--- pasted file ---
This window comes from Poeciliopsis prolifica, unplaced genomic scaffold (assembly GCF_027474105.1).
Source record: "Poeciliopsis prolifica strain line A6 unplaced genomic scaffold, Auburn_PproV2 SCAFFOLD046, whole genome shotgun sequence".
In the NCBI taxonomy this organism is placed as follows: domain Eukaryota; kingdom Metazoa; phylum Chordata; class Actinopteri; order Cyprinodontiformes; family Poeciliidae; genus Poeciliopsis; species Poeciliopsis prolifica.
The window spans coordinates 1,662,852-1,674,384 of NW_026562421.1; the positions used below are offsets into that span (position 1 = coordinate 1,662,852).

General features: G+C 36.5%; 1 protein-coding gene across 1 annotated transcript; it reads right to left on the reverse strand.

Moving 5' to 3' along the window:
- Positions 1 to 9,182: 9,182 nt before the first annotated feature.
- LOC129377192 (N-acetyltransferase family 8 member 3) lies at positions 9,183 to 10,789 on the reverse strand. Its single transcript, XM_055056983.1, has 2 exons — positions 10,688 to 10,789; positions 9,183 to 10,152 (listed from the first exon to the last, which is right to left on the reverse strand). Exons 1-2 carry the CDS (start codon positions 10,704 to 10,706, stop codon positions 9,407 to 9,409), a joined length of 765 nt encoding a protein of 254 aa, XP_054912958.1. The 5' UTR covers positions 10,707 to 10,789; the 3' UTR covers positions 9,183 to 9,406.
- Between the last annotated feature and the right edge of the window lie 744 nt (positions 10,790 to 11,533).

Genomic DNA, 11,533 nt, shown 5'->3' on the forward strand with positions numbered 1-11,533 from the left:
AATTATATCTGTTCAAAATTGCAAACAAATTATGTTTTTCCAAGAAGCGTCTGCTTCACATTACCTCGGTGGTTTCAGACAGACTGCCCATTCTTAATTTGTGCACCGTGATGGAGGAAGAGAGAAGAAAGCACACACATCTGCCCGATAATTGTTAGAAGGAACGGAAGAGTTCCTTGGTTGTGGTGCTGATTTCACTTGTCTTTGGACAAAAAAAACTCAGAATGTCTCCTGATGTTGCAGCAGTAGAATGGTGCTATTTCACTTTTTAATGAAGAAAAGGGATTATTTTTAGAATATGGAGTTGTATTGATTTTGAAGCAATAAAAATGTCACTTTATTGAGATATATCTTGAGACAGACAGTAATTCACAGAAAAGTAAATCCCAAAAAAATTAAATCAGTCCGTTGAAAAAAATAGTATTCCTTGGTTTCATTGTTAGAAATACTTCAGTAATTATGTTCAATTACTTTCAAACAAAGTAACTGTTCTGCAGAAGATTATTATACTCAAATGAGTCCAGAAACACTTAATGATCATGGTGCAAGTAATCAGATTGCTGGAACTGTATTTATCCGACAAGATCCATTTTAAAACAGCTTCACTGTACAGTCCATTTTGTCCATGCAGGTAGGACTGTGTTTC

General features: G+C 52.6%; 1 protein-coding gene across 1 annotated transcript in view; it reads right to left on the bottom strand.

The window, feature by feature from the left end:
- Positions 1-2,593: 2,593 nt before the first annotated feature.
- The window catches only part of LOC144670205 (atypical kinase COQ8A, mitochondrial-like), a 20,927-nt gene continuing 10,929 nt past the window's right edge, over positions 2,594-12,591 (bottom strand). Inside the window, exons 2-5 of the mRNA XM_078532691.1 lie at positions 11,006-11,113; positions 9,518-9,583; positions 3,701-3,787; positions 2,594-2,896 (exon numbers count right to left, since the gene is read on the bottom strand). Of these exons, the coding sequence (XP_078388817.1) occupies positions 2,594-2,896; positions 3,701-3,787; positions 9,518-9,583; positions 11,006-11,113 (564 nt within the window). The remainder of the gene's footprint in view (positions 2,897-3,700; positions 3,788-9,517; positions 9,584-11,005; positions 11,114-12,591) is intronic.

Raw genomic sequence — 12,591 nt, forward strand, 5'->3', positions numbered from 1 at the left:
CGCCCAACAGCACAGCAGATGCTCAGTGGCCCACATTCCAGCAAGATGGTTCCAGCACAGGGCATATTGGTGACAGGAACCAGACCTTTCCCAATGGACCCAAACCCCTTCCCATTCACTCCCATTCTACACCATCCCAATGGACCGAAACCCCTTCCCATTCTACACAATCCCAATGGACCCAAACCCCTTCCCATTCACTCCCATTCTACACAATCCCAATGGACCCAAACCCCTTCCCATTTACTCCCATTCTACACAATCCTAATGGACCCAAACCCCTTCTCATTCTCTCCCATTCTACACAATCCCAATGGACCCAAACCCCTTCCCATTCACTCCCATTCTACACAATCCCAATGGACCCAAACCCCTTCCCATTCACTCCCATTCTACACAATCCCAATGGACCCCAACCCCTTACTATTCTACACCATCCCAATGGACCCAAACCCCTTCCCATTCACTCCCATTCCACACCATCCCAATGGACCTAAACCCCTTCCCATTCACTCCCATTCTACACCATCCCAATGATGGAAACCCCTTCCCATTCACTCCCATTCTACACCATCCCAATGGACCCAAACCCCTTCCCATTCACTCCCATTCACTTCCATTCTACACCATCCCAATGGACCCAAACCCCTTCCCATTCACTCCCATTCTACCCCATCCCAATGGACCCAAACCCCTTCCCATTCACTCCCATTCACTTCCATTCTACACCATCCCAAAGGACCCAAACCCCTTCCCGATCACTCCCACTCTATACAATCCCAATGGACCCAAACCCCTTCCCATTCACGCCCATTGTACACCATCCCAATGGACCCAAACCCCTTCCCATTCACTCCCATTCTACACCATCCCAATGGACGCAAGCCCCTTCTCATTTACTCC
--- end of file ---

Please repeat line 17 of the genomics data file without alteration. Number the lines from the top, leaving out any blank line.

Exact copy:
CGCCCAACAGCACAGCAGATGCTCAGTGGCCCACATTCCAGCAAGATGGTTCCAGCACAGGGCATATTGGTGACAGGAACCAGACCTTTCCCAATGGACCCAAACCCCTTCCCATTCACTCCCATTCTACACCATCCCAATGGACCGAAACCCCTTCCCATTCTACACAATCCCAATGGACCCAAACCCCTTCCCATTCACTCCCATTCTACACAATCCCAATGGACCCAAACCCCTTCCCATTTACTCCCATTCTACACAATCCTAATGGACCCAAACCCCTTCTCATTCTCTCCCATTCTACACAATCCCAATGGACCCAAACCCCTTCCCATTCACTCCCATTCTACACAATCCCAATGGACCCAAACCCCTTCCCATTCACTCCCATTCTACACAATCCCAATGGACCCCAACCCCTTACTATTCTACACCATCCCAATGGACCCAAACCCCTTCCCATTCACTCCCATTCCACACCATCCCAATGGACCTAAACCCCTTCCCATTCACTCCCATTCTACACCATCCCAATGATGGAAACCCCTTCCCATTCACTCCCATTCTACACCATCCCAATGGACCCAAACCCCTTCCCATTCACTCCCATTCACTTCCATTCTACACCATCCCAATGGACCCAAACCCCTTCCCATTCACTCCCATTCTACCCCATCCCAATGGACCCAAACCCCTTCCCATTCACTCCCATTCACTTCCATTCTACACCATCCCAAAGGACCCAAACCCCTTCCCGATCACTCCCACTCTATACAATCCCAATGGACCCAAACCCCTTCCCATTCACGCCCATTGTACACCATCCCAATGGACCCAAACCCCTTCCCATTCACTCCCATTCTACACCATCCCAATGGACGCAAGCCCCTTCTCATTTACTCC